Riz also recalled the time when her pupil Princess, a cute, skinny, but diligent kid, was absent in class. When she asked Princess’ classmates, they said she was in a tricycle accident. Riz was shocked, not just of the accident, but also of normalcy of such instances among her students. Marco, another pupil, had to skip class to help collect scraps of plastic and metal to be sold at the junkyard because his father could not drive their jeepney anymore due to community lockdowns.


Transport is even more challenging for people with disabilities and special needs. Riz shared the experience of her friend Eli who was deaf. Eli preferred to ride the LRT, MRT, and P2P because they had fixed stops and he did not need to interact with people. When lines are long and he has no other alternative, Eli takes the UV Express, writes down his destination to the driver, and hopes for the best.

“Things like these seem to be normalized for us commuters but this shouldn’t be the case,” Riz emphasized.

 

“We must demand from our lawmakers a dignified commuting and mobility system. We must demand that investments, funds, and efforts be given to this problem because it is our right.”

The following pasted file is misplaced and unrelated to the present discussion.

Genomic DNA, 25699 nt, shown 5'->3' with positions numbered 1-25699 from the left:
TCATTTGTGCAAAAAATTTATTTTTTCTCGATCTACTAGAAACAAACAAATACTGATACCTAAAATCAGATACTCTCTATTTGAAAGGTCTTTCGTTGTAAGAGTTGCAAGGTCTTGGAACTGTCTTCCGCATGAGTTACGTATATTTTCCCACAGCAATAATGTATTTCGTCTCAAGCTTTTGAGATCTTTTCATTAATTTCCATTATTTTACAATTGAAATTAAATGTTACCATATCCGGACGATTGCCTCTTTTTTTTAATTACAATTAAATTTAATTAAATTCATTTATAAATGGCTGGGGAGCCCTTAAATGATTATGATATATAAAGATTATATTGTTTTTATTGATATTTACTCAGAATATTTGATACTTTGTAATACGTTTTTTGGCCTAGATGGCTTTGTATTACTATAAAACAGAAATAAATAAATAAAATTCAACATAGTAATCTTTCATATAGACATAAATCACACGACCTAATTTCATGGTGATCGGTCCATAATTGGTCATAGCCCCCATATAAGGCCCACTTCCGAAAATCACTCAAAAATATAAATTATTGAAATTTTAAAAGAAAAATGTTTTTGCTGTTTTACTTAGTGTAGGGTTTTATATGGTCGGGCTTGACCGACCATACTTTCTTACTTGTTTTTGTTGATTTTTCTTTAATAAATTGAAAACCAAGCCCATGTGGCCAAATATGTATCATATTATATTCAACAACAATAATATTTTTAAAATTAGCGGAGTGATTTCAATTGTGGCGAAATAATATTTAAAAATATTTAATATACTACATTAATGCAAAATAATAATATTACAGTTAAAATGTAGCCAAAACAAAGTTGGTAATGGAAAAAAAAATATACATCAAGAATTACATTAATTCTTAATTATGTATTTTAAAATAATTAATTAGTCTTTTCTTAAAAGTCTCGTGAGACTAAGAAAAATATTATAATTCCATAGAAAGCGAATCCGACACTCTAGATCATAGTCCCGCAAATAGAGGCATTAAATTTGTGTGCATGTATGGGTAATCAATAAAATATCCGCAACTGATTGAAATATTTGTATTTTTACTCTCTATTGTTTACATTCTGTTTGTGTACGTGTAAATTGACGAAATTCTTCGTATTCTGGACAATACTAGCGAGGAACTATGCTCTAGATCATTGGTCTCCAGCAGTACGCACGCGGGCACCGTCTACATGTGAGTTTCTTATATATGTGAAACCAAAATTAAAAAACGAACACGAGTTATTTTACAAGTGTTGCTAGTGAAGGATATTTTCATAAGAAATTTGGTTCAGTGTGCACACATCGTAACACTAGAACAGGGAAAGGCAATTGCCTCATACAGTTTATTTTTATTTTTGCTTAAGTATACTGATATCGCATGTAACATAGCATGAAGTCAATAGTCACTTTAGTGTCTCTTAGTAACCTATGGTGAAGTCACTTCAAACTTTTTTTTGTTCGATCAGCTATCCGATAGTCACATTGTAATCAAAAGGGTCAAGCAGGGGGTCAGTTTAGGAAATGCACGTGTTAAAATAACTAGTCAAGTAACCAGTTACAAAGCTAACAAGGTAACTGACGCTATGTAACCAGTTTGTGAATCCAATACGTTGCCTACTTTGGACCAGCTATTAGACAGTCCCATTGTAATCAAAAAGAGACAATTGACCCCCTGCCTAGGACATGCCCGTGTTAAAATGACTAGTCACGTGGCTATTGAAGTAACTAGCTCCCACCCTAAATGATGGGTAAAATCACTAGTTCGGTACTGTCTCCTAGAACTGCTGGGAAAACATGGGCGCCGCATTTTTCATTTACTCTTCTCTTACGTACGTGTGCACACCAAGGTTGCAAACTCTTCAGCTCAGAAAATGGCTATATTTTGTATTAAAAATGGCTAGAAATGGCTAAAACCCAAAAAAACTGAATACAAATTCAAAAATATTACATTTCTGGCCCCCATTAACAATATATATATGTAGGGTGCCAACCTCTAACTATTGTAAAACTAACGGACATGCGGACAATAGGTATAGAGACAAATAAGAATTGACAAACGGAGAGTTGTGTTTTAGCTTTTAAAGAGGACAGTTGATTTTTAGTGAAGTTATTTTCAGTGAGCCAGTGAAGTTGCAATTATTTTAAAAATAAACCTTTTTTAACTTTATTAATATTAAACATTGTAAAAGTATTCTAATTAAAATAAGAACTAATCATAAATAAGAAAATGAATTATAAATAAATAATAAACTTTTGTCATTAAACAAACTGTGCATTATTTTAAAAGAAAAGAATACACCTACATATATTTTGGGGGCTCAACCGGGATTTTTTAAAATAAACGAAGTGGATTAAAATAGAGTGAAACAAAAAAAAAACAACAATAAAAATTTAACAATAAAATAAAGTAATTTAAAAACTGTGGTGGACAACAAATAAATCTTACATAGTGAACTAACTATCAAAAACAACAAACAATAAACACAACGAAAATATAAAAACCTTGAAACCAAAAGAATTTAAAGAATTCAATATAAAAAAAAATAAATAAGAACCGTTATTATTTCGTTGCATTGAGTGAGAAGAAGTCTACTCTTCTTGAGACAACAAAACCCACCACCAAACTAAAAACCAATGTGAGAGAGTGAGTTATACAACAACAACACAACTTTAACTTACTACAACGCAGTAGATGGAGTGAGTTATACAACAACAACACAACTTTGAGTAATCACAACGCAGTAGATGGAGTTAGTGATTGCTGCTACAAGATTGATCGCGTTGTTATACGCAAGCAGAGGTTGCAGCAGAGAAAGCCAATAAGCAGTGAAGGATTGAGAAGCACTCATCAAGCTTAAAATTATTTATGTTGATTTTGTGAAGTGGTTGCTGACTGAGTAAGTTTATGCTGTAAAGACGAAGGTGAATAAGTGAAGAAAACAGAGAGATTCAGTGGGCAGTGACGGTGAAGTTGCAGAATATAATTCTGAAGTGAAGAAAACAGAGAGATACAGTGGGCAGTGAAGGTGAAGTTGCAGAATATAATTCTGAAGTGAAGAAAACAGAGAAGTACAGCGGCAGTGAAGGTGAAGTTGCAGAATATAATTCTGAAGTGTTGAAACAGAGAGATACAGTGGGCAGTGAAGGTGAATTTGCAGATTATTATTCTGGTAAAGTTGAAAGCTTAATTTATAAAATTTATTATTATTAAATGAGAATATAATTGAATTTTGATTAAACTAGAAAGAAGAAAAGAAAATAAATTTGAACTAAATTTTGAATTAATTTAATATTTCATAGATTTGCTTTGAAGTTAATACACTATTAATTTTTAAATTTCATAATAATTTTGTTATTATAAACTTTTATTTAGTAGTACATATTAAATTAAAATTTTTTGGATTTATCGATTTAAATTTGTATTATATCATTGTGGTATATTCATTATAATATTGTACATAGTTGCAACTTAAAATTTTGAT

The discussion then pivoted to a more in-depth analysis of the country’s transport problems. 

 

Dignity in commuting comes with consistent and humane user experience. Ira pointed out that policy makers should put user experience at the core of transport problems. Because the user experience is horrible, people aspire to buy private vehicles. Thus, the cycle of symptom, and not cause, of the problem starts.

Arch. Paulo added how the location of terminals are mainly influenced by politicians and developers, not by professional consultants who actually weigh in the solutions. There is no effective urban planning at the start. Ideally, before allowing infrastructures and buildings of mixed uses to rise, public utility systems must first be fixed. But in the Philippines, the exact opposite is done. Local geopolitics also dampens the process; add the eighteen layers of the national government, DPWH, DOT, RPPA, MMDA, etc., and you will not have one clear vision that everyone follows.

“It’s a problem of governance in the very end,” Arch. Paulo emphasized. 

 

Riz urged the public to organize to contribute — organizations can attract more people to voice out their concerns and uphold their rights as commuters. Education concomitantly follows.

“Let’s change the mentality of children who dream of owning cars. Instead of saying, ‘when I grow up, I’ll buy a car,’ why not say ‘when I grow up, I want to buy a bike.’ That’s kid-friendly, educational, and holistic,” Karen Crisostomo concludes. 

 

Mobility, after all, is a right! Our cities should be HIKE: human-centered, inclusive, kid-friendly, equitable.

Watch the whole event here